Thursday, June 16, 2011

QR Codes Invading Retailers

QR codes, those 2 dimensional, squiggly line boxes, are appearing in ads and on products. Go down the aisle of your favorite store and you may just start seeing them on the packaging of products. "The square patterns found in the corner of print ads, in store aisles and elsewhere can be scanned by consumers' smartphones and tablet computers to open a Web page, play a video or even place a call."

And while few consumers are using them, interest seems to be growing. Unsure how a product works, get a quick demonstration; download a coupon for just taking a snapshot. I also see great opportunity to capture information about a product and perhaps add your own notes. I'd love to see wine bottles add QR codes so I could remember which ones I may have tasted and to record my desire to buy again or not.

Applications for such use of QR codes abound. Whether in grocery or home improvement stores, real estate or restaurants, department stores or movie theaters, many companies could benefit from the addition of a QR code. And with their appearance on more and more print ads, awareness by the public will only grow.

Cable Competition Causing Cord Cutting

Great article in the LA Times this week that notes that the internet is not the cause of cable cord cutting. It is competition among cable, satellite, and telco providers that is hurting cable company's subscription growth, noting that "both satellite and telco video distribution services saw growth, while cable fell by almost 2%." Whether the cause of this migration is lower pricing, better service, unique content, or something else should all be considered, yet with the economy in turmoil, lower pricing is most likely the underlying motivation.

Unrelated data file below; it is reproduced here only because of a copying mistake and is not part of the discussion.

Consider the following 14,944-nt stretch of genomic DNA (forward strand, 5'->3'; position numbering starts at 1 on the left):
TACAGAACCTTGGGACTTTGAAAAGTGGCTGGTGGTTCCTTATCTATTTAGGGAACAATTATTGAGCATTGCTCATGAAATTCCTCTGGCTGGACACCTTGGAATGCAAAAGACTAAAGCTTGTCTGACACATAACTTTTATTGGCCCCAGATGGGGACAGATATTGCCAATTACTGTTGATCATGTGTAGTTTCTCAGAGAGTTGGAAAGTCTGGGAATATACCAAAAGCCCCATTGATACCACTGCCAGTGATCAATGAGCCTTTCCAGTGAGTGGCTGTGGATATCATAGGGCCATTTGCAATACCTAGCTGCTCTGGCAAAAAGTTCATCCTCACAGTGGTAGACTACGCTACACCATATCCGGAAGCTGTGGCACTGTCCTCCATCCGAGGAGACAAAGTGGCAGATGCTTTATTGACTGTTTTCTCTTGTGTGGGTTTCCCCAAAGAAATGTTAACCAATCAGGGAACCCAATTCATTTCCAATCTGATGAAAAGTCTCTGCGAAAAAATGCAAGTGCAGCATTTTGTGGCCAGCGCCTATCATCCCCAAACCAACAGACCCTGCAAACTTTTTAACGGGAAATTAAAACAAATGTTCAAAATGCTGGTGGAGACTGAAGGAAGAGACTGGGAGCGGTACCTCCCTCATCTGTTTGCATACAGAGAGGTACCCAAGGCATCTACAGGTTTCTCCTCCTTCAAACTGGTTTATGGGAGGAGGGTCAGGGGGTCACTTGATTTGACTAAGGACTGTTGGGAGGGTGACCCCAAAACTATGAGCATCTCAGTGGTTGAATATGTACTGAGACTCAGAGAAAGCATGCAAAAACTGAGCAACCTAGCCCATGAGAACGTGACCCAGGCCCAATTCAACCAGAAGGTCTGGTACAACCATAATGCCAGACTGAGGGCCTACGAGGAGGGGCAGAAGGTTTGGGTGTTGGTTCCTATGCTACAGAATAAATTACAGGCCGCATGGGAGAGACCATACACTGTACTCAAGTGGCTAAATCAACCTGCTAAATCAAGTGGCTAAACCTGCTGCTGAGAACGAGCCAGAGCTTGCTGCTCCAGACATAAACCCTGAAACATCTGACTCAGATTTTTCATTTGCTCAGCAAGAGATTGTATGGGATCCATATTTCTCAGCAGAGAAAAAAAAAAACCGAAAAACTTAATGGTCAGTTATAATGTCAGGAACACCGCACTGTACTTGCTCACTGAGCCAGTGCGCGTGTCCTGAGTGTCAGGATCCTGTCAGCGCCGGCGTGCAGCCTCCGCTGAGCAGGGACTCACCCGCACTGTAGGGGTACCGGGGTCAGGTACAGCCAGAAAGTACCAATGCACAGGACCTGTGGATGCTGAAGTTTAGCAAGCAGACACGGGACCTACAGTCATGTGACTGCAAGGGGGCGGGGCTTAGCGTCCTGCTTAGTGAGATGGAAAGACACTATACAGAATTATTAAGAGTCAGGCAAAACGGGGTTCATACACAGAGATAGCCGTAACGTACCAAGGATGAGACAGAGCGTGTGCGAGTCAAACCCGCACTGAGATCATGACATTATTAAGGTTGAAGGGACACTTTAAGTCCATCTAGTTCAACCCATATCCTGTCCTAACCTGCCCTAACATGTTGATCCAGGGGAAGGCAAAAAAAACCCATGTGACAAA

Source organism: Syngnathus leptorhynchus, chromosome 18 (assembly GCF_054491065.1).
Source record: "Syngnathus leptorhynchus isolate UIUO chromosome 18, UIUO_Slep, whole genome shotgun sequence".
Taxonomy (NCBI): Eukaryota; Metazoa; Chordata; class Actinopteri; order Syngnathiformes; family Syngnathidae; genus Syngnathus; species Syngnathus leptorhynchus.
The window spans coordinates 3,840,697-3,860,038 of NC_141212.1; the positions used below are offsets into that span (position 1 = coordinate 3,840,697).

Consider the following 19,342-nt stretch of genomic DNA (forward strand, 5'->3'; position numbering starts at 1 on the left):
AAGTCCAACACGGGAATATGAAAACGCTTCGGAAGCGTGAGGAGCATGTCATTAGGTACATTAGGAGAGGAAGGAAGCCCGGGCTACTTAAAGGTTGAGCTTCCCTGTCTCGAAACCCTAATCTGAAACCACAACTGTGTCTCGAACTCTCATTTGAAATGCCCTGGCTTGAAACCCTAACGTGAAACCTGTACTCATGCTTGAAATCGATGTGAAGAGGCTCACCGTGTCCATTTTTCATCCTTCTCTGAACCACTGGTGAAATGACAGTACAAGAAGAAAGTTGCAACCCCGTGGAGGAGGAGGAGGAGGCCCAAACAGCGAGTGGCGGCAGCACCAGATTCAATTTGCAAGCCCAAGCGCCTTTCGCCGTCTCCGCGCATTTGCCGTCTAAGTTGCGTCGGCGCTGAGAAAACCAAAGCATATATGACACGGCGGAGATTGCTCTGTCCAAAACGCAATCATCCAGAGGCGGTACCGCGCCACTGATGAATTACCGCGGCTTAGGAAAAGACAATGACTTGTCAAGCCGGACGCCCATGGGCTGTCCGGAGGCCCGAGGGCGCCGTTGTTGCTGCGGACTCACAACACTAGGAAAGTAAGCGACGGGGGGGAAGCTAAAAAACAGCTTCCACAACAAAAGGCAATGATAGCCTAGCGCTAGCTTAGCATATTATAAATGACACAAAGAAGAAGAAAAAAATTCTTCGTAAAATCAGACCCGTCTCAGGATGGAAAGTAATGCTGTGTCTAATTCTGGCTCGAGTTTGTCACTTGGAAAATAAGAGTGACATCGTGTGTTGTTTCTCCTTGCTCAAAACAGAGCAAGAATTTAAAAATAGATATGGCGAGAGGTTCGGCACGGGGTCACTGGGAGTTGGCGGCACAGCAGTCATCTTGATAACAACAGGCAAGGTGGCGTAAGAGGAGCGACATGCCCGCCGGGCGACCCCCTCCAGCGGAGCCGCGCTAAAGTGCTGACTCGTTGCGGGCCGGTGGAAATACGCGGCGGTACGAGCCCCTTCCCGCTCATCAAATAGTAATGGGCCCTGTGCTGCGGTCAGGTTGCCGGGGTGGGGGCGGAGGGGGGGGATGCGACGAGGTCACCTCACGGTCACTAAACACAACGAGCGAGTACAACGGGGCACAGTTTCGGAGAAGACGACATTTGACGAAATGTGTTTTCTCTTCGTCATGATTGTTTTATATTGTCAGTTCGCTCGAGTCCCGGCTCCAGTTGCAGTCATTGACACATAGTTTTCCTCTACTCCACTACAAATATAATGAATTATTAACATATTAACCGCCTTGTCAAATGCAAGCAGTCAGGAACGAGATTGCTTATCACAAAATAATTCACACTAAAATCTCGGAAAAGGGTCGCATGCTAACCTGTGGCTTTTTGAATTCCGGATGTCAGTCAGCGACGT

The article warns that this migration may still lead to true cord cutting. "The Nielsen study warns that younger Americans are spending an increasing amount of time watching content online." It is why cable operators are pushing to extend the reach and availability of their channel line-up online for mobile enjoyment. As consumers like having content follow them, this accessibility generates both new acquisition as well as retention benefits. Still, TV today remains the dominate means to view long form video content. And with better and bigger HDTV screens and the rise of 3D, a video subscription, whether from cable, telco, or satellite, it is the best means to enjoy it.